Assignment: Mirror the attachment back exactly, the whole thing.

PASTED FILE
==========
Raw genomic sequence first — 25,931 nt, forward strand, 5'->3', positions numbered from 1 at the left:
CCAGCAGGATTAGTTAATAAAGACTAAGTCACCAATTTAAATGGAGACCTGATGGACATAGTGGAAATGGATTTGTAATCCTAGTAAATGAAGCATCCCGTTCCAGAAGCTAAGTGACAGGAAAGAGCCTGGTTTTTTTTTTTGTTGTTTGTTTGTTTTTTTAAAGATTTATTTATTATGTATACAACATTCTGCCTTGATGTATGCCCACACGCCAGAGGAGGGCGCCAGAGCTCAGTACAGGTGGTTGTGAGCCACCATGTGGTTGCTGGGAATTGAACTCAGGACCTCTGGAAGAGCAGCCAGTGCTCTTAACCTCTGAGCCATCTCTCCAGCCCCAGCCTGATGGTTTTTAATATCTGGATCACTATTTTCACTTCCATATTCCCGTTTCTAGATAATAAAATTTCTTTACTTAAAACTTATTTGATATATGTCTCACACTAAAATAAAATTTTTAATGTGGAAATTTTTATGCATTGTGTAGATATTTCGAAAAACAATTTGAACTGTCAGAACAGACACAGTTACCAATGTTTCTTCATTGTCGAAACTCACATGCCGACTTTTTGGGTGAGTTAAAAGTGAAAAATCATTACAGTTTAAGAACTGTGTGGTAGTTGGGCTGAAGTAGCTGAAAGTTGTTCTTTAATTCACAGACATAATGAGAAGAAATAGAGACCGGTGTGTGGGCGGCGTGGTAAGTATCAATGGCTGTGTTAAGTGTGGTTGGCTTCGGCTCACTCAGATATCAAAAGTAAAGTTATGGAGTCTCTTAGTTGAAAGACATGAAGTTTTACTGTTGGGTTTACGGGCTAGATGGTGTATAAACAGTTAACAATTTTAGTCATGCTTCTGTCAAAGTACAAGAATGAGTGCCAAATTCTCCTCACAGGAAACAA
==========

Raw genomic sequence first — 25,931 nt, forward strand, 5'->3', positions numbered from 1 at the left:
CCAGCAGGATTAGTTAATAAAGACTAAGTCACCAATTTAAATGGAGACCTGATGGACATAGTGGAAATGGATTTGTAATCCTAGTAAATGAAGCATCCCGTTCCAGAAGCTAAGTGACAGGAAAGAGCCTGGTTTTTTTTTTTGTTGTTTGTTTGTTTTTTTAAAGATTTATTTATTATGTATACAACATTCTGCCTTGATGTATGCCCACACGCCAGAGGAGGGCGCCAGAGCTCAGTACAGGTGGTTGTGAGCCACCATGTGGTTGCTGGGAATTGAACTCAGGACCTCTGGAAGAGCAGCCAGTGCTCTTAACCTCTGAGCCATCTCTCCAGCCCCAGCCTGATGGTTTTTAATATCTGGATCACTATTTTCACTTCCATATTCCCGTTTCTAGATAATAAAATTTCTTTACTTAAAACTTATTTGATATATGTCTCACACTAAAATAAAATTTTTAATGTGGAAATTTTTATGCATTGTGTAGATATTTCGAAAAACAATTTGAACTGTCAGAACAGACACAGTTACCAATGTTTCTTCATTGTCGAAACTCACATGCCGACTTTTTGGGTGAGTTAAAAGTGAAAAATCATTACAGTTTAAGAACTGTGTGGTAGTTGGGCTGAAGTAGCTGAAAGTTGTTCTTTAATTCACAGACATAATGAGAAGAAATAGAGACCGGTGTGTGGGCGGCGTGGTAAGTATCAATGGCTGTGTTAAGTGTGGTTGGCTTCGGCTCACTCAGATATCAAAAGTAAAGTTATGGAGTCTCTTAGTTGAAAGACATGAAGTTTTACTGTTGGGTTTACGGGCTAGATGGTGTATAAACAGTTAACAATTTTAGTCATGCTTCTGTCAAAGTACAAGAATGAGTGCCAAATTCTCCTCACAGGAAACAA